A tropical wave exited the west coast of Africa on July 8 and crossed the Atlantic without much development. In the Caribbean, showers increased, but wind shear prevented development. The wave crossed into the eastern Pacific on July 16, and wind shear decreased to allow the convection to organize. Tropical Depression Five-E developed on July 20 about 395 miles (636 km) south of Manzanillo, Mexico. [40] At that time, gradual strengthening was anticipated. [41] The depression quickly intensified into Tropical Storm Douglas. [40] Around that time, most of the deep convection was situated south of the atmospheric circulation. [42] Initially expected to become a hurricane only briefly, [43] late on July 21, the NHC reported that Douglas had become a hurricane. [44] Upon becoming a hurricane, Douglas was situated in low wind shear environment; however, Hurricane Douglas was expected to reach cold waters in 36 hours, and thus was not predicted to become a major hurricane. [45] Douglas became a Category 2 hurricane on July 22, reaching peak winds of 105 miles per hour (170 km/h). [46] Douglas held this intensity for 18 hours as it traveled westward. [40] When Douglas weakened from its peak intensity, it had an organized cloud pattern, but the thunderstorm activity was weakening, typical of most Pacific hurricanes that reach cooler waters. [47] The weakening briefly stopped after Douglas went through an eyewall replacement cycle, [48] but Douglas was downgraded to a tropical storm late on July 24 as the storm only had a small area of deep convection left. [40] Tropical storm Douglas briefly stopped weakening as convection increased, only to fade away again hours later. [49] The storm was downgraded to a tropical depression early on July 26, [40] and later that day degenerated into a remnant low pressure area. [50] The remnant low dissipated the next day. [40]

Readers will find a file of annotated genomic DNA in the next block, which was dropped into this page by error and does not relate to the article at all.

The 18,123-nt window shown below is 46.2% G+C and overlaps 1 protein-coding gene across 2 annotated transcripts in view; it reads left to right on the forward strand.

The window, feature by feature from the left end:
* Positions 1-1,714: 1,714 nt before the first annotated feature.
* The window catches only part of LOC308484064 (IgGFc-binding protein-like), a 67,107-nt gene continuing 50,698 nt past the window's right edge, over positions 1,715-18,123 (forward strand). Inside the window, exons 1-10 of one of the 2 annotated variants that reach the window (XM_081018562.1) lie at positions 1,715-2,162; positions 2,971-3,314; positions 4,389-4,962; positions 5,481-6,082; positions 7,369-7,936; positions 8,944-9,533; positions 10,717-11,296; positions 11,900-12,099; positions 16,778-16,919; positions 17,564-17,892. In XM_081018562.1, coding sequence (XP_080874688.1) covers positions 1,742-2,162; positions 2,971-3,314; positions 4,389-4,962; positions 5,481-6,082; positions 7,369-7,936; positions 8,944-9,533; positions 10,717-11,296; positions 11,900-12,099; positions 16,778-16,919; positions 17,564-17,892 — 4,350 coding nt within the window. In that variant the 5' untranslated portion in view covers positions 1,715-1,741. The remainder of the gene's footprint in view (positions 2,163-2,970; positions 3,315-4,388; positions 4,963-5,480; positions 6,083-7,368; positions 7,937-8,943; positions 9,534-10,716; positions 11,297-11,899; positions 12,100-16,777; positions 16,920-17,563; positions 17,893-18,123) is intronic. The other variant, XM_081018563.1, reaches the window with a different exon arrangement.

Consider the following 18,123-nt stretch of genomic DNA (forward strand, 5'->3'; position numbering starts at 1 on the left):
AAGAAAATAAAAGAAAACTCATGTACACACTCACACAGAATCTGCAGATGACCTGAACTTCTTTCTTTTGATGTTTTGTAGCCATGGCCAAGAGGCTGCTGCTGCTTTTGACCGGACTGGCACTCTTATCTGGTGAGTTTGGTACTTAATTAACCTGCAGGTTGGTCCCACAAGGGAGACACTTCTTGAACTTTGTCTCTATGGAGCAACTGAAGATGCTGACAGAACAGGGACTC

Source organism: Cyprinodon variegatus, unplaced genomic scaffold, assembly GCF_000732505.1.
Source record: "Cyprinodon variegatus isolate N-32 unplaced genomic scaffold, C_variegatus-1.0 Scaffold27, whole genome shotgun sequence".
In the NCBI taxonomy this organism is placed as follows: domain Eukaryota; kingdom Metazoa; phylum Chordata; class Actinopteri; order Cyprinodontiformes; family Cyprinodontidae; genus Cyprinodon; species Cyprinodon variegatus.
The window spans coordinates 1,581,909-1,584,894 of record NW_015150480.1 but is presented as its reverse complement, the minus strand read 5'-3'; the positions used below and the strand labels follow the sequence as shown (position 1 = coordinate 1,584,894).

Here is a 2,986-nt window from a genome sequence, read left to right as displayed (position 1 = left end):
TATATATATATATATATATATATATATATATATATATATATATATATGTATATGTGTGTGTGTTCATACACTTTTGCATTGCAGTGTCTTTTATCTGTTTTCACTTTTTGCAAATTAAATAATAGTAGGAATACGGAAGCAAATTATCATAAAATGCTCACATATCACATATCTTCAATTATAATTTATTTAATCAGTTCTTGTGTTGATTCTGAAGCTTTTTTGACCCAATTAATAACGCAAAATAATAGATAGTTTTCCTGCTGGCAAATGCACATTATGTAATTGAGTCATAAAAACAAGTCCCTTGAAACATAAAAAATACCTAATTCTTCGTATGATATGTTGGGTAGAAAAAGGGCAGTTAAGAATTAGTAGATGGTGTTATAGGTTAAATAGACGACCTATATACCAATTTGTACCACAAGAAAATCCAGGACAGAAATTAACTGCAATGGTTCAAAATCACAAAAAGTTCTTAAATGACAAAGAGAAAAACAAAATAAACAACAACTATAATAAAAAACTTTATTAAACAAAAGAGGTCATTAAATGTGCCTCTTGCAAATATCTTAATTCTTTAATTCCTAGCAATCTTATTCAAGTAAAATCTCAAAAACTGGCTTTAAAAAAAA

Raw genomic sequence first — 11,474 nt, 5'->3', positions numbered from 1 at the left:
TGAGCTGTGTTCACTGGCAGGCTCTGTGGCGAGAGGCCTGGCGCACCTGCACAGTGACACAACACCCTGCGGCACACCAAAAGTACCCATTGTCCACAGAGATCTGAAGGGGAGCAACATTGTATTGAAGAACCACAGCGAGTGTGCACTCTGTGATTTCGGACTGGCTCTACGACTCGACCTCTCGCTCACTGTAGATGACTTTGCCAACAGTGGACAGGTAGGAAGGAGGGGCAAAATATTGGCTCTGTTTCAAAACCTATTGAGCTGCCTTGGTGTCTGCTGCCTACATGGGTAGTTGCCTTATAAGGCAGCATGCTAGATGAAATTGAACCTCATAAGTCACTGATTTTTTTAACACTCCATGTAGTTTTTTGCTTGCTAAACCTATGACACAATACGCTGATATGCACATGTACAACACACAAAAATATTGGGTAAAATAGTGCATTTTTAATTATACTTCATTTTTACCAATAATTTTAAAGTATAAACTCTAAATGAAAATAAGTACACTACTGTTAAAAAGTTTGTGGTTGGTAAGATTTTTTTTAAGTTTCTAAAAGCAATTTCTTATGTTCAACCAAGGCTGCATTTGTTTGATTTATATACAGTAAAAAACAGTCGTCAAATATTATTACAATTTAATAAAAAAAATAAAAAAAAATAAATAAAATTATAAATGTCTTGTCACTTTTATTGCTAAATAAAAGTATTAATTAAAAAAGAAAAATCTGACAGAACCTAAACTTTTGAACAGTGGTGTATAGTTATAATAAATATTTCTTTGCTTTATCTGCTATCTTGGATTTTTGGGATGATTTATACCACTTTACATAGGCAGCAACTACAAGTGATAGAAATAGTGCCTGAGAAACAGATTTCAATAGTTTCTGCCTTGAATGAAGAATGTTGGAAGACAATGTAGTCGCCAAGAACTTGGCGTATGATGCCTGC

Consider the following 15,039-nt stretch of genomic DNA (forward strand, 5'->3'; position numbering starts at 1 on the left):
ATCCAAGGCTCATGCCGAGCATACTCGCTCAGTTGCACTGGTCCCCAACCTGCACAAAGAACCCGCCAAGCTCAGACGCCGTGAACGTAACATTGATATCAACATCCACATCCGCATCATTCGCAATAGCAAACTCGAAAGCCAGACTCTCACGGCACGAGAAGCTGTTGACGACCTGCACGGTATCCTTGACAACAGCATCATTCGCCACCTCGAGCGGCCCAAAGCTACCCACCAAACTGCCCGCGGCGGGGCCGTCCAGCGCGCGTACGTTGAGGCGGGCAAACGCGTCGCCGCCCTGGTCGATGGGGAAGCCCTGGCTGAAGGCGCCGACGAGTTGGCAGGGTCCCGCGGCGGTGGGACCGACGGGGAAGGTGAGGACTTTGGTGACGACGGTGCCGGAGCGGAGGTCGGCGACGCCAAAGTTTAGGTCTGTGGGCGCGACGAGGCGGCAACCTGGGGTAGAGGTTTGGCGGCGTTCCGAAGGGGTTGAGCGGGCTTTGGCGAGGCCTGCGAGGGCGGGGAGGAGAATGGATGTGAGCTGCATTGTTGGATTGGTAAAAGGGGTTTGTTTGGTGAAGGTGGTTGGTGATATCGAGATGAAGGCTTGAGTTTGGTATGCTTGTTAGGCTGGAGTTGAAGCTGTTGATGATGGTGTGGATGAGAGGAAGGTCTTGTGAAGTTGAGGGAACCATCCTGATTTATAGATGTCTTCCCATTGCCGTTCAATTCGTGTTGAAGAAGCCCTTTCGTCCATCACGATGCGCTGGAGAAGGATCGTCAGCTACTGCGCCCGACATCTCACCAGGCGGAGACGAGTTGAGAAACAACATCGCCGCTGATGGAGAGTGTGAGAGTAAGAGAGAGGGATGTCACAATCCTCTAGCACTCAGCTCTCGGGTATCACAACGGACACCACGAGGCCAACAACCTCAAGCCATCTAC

Hurricane Elida

Category 5 hurricane (SSHWS)
Elida 2002-07-24 2025Z.jpg   Elida 2002 track.png
DurationJuly 23 – July 30
Peak intensity160 mph (260 km/h) (1-min)  921  mbar  (hPa)

A tropical wave generated into Tropical Depression Six-E on July 23. It moved westward and reached storm strength 12 hours after it formed. Elida rapidly deepened, developing a pinhole eye, and becoming a hurricane on July 24 and further reaching major hurricane intensity six hours later. Elida's rapid intensification continued, becoming a Category 5 hurricane for six hours on July 25. [51]

Despite moving over warm waters, Elida began to weaken because it began an eyewall replacement cycle. When the cycle ended, the cyclone was over cooler water and unsteadily weakened. Elida fell to a tropical storm on July 27, then degenerated into a remnant low and turned to the northeast. The remnant dissipated over the open ocean about 535 mi (861 km) west of Los Angeles. [51]

Elida is one of the fastest intensifying eastern Pacific hurricanes. Its rate of intensification is rivaled only by 1997's Linda, 2015's Patricia, and 2018’s Norman. Elida had no direct impact on land. However, it did send heavy waves along the shores of Mexico. No one was killed and no damage was reported. [51]